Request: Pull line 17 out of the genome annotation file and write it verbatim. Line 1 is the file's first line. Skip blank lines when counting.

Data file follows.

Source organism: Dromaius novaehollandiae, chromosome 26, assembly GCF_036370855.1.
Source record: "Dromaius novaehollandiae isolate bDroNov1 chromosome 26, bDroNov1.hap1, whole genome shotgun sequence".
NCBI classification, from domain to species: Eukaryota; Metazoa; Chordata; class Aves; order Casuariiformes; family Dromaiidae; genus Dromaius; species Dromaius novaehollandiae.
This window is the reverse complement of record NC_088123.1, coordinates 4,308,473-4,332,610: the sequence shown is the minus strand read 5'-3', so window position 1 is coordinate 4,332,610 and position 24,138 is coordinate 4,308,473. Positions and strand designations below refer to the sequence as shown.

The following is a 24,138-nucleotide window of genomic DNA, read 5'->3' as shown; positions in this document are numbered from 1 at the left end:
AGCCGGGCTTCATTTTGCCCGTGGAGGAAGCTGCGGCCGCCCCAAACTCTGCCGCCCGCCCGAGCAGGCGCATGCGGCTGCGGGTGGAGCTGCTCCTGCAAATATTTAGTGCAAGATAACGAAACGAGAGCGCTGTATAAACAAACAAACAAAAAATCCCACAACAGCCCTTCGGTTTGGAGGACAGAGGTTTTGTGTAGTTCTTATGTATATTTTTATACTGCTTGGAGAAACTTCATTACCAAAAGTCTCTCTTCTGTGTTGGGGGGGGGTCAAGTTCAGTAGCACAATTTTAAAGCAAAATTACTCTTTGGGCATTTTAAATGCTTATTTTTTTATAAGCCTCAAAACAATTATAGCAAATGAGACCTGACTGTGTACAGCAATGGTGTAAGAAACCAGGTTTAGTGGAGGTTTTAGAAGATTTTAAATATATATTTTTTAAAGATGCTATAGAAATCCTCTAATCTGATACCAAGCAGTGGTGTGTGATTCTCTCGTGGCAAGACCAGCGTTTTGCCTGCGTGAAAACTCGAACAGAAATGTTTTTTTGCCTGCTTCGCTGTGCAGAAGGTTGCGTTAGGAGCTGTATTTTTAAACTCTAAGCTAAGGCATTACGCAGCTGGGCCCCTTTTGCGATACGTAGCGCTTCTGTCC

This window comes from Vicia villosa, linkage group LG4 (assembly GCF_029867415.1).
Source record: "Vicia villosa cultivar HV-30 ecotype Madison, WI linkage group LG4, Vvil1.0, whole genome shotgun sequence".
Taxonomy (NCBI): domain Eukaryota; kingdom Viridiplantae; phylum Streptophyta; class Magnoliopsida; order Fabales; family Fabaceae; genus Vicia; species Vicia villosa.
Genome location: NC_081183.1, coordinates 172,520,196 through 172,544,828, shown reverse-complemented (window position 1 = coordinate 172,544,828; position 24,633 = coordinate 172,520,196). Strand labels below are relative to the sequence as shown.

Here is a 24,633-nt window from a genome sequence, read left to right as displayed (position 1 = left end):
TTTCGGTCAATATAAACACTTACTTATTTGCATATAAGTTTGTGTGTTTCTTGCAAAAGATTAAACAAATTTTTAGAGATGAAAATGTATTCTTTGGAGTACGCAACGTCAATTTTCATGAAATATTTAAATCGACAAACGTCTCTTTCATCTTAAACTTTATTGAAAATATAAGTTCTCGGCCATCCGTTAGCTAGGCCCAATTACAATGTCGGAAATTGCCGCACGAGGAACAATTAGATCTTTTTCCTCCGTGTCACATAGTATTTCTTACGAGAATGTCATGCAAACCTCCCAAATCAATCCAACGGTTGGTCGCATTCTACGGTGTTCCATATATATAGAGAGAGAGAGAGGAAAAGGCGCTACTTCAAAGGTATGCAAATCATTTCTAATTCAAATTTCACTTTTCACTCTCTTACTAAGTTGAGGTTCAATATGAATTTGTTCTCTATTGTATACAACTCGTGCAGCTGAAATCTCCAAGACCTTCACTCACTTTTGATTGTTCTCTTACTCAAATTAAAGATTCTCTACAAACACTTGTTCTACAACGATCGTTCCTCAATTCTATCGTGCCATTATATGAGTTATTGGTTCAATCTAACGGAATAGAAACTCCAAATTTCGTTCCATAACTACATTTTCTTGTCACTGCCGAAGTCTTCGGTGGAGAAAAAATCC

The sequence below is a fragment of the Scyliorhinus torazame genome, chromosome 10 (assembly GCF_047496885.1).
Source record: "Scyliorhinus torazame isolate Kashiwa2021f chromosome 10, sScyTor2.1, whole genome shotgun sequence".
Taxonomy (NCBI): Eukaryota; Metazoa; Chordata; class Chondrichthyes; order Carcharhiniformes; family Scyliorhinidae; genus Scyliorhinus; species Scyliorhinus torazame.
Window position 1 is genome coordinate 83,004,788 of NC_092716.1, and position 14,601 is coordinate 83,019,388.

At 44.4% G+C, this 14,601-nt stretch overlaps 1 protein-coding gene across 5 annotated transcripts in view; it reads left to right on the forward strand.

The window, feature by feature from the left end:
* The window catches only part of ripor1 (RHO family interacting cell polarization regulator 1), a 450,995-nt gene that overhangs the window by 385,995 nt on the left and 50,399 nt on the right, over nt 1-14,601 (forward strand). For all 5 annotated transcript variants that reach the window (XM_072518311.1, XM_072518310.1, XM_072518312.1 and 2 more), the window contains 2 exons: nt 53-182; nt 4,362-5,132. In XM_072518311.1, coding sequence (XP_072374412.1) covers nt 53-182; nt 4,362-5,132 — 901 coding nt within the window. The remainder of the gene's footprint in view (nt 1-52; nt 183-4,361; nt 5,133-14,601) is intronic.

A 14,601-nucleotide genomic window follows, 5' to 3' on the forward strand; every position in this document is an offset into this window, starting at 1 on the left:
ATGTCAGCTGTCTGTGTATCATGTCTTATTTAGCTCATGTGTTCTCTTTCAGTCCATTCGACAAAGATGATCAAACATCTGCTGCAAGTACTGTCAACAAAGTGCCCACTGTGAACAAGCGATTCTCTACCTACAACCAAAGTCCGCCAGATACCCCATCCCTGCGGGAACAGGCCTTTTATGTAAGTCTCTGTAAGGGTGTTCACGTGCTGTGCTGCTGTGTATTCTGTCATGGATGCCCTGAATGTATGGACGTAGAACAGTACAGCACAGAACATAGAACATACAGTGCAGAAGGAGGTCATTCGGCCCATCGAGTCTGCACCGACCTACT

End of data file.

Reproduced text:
At 44.4% G+C, this 14,601-nt stretch overlaps 1 protein-coding gene across 5 annotated transcripts in view; it reads left to right on the forward strand.